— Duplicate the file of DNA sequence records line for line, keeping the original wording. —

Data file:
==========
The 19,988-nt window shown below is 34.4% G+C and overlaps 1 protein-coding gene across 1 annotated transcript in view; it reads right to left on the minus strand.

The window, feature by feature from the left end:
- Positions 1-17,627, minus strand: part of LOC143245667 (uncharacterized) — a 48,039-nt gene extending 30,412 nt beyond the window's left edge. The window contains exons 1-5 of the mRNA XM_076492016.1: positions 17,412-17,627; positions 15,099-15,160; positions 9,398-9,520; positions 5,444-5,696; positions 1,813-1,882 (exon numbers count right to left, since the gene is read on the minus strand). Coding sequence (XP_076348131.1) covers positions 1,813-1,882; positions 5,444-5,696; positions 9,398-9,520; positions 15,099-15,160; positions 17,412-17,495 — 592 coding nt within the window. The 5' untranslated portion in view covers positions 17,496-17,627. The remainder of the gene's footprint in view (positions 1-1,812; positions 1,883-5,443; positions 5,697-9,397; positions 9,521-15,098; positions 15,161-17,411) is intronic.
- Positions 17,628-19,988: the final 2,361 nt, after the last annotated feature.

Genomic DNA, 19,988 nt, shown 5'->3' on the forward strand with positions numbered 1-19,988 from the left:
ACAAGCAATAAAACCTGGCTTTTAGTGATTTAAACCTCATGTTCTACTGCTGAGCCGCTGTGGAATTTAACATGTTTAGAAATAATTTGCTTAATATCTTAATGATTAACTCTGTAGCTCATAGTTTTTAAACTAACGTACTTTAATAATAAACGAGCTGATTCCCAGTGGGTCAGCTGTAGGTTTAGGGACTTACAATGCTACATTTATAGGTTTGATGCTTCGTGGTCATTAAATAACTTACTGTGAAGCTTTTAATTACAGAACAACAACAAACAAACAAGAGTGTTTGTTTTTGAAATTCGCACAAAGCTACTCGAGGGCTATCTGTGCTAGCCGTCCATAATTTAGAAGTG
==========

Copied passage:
The 19,988-nt window shown below is 34.4% G+C and overlaps 1 protein-coding gene across 1 annotated transcript in view; it reads right to left on the minus strand.

The window, feature by feature from the left end:
- Positions 1-17,627, minus strand: part of LOC143245667 (uncharacterized) — a 48,039-nt gene extending 30,412 nt beyond the window's left edge. The window contains exons 1-5 of the mRNA XM_076492016.1: positions 17,412-17,627; positions 15,099-15,160; positions 9,398-9,520; positions 5,444-5,696; positions 1,813-1,882 (exon numbers count right to left, since the gene is read on the minus strand). Coding sequence (XP_076348131.1) covers positions 1,813-1,882; positions 5,444-5,696; positions 9,398-9,520; positions 15,099-15,160; positions 17,412-17,495 — 592 coding nt within the window. The 5' untranslated portion in view covers positions 17,496-17,627. The remainder of the gene's footprint in view (positions 1-1,812; positions 1,883-5,443; positions 5,697-9,397; positions 9,521-15,098; positions 15,161-17,411) is intronic.
- Positions 17,628-19,988: the final 2,361 nt, after the last annotated feature.

Genomic DNA, 19,988 nt, shown 5'->3' on the forward strand with positions numbered 1-19,988 from the left:
ACAAGCAATAAAACCTGGCTTTTAGTGATTTAAACCTCATGTTCTACTGCTGAGCCGCTGTGGAATTTAACATGTTTAGAAATAATTTGCTTAATATCTTAATGATTAACTCTGTAGCTCATAGTTTTTAAACTAACGTACTTTAATAATAAACGAGCTGATTCCCAGTGGGTCAGCTGTAGGTTTAGGGACTTACAATGCTACATTTATAGGTTTGATGCTTCGTGGTCATTAAATAACTTACTGTGAAGCTTTTAATTACAGAACAACAACAAACAAACAAGAGTGTTTGTTTTTGAAATTCGCACAAAGCTACTCGAGGGCTATCTGTGCTAGCCGTCCATAATTTAGAAGTG